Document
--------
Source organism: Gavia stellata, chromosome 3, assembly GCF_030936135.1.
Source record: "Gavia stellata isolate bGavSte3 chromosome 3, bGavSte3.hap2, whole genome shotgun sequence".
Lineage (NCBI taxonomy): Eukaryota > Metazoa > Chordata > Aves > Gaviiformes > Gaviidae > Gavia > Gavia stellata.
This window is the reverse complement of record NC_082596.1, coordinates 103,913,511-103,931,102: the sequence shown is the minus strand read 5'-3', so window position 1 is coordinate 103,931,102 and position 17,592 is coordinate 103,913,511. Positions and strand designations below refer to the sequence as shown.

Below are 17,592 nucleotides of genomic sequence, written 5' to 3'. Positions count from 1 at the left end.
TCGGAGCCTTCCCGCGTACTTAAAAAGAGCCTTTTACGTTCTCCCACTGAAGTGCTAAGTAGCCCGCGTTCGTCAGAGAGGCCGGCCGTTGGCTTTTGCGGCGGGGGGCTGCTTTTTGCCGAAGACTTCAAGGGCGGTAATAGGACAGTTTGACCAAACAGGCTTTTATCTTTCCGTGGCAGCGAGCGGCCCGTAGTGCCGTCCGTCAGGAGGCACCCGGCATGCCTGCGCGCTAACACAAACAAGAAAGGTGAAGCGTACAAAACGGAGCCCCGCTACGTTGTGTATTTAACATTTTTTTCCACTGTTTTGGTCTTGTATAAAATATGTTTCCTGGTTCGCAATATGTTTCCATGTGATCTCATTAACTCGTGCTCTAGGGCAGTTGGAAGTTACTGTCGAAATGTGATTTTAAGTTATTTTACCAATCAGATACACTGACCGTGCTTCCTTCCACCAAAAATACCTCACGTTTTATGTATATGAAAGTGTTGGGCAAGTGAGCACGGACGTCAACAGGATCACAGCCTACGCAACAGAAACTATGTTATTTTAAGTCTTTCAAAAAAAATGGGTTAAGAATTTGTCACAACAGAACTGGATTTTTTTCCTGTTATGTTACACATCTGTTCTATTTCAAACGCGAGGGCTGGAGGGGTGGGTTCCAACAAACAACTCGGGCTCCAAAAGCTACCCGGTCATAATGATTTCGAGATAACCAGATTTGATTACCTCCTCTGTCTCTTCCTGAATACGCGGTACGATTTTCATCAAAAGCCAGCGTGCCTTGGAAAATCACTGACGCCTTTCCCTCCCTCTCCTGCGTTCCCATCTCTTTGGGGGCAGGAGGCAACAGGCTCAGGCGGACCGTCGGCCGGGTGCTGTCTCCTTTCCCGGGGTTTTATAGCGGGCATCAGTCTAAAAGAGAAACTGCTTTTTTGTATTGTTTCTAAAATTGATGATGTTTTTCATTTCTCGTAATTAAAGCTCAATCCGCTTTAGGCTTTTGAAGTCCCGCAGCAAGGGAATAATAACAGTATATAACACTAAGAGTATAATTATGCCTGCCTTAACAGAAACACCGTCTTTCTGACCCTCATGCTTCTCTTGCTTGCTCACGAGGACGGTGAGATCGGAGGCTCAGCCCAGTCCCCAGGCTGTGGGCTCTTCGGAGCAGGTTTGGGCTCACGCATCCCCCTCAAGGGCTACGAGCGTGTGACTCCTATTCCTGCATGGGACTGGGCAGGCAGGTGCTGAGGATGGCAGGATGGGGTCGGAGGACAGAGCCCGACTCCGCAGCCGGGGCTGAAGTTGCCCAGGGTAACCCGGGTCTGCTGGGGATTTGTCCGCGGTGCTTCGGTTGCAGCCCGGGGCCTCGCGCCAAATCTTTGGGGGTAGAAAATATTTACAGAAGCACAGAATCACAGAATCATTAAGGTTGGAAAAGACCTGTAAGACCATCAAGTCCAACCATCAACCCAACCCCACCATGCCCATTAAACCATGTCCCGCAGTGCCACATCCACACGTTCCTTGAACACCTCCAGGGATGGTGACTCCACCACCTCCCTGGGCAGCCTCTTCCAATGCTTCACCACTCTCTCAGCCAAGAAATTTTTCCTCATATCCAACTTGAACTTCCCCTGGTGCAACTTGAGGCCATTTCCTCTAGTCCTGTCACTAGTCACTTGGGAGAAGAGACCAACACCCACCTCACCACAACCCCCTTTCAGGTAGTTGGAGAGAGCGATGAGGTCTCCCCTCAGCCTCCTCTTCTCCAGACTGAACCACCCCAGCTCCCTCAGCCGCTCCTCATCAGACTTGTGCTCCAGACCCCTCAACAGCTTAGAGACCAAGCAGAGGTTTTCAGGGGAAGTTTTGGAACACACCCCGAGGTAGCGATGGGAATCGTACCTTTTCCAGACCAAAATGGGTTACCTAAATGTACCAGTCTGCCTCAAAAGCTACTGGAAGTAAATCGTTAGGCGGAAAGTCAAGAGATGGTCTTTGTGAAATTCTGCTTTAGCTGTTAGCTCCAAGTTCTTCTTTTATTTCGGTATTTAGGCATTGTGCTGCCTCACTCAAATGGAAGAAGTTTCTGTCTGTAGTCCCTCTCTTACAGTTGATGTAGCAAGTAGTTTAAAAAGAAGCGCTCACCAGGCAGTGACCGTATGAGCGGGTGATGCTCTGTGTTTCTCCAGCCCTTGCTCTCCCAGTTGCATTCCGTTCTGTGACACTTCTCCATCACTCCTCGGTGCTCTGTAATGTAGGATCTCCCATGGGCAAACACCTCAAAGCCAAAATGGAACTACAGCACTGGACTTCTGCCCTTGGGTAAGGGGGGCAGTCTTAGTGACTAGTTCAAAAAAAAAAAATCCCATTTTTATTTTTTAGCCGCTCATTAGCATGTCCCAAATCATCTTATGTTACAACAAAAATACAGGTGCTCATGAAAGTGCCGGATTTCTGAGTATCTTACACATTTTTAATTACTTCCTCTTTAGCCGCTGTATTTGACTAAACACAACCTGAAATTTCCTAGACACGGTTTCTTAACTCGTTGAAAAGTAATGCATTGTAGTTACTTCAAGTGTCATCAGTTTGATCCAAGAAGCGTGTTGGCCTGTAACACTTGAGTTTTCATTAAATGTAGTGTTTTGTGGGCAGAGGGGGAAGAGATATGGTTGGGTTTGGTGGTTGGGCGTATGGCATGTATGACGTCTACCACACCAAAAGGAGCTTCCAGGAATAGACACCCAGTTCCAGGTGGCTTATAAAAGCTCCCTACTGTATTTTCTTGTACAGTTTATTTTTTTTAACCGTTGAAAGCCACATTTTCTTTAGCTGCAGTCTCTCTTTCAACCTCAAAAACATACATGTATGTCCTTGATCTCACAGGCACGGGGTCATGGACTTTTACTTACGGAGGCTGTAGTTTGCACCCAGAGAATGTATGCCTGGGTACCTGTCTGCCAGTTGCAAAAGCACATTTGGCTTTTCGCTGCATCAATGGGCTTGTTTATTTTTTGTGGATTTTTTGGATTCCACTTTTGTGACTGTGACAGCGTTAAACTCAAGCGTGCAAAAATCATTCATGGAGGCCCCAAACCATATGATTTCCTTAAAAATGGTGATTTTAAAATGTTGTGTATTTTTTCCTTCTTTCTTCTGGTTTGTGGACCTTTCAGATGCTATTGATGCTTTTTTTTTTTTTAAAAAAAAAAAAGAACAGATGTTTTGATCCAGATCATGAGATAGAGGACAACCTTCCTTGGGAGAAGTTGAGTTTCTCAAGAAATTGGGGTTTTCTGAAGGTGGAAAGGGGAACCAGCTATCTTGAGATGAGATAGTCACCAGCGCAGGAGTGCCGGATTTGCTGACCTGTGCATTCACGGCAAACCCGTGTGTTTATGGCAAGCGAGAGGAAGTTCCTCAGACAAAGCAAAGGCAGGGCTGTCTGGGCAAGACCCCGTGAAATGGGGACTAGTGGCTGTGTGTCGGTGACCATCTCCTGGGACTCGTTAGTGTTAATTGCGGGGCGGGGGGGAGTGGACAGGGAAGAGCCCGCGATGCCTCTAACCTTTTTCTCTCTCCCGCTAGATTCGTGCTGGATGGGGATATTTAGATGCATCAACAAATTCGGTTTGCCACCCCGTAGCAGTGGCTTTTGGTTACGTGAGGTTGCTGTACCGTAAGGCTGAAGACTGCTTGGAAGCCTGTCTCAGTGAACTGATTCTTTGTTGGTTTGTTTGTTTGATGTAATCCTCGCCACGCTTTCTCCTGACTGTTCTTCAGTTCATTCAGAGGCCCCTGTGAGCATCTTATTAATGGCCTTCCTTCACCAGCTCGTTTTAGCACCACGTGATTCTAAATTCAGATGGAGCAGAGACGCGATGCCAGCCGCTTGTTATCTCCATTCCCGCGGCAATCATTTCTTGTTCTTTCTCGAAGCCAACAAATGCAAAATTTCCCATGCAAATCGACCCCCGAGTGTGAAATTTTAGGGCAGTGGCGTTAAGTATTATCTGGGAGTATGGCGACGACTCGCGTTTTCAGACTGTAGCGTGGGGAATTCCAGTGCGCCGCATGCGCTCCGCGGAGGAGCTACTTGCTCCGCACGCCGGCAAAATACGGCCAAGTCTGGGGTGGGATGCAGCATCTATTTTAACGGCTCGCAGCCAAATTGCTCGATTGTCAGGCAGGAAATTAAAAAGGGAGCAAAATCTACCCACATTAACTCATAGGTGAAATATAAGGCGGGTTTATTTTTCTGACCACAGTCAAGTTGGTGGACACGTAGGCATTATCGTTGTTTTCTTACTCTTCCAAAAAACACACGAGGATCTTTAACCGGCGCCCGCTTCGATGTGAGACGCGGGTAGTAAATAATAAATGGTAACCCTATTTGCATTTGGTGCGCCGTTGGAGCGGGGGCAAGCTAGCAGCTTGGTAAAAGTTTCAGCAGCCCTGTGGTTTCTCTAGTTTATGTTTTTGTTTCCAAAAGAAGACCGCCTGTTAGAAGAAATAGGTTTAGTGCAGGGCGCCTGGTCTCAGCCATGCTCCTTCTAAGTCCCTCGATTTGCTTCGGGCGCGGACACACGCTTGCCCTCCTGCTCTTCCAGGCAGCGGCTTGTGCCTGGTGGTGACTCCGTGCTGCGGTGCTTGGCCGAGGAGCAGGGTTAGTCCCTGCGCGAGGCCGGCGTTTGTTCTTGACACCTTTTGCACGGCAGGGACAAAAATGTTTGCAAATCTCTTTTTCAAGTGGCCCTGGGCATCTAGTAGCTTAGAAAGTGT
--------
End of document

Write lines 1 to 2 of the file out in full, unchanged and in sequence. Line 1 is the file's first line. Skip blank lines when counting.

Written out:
Source organism: Gavia stellata, chromosome 3, assembly GCF_030936135.1.
Source record: "Gavia stellata isolate bGavSte3 chromosome 3, bGavSte3.hap2, whole genome shotgun sequence".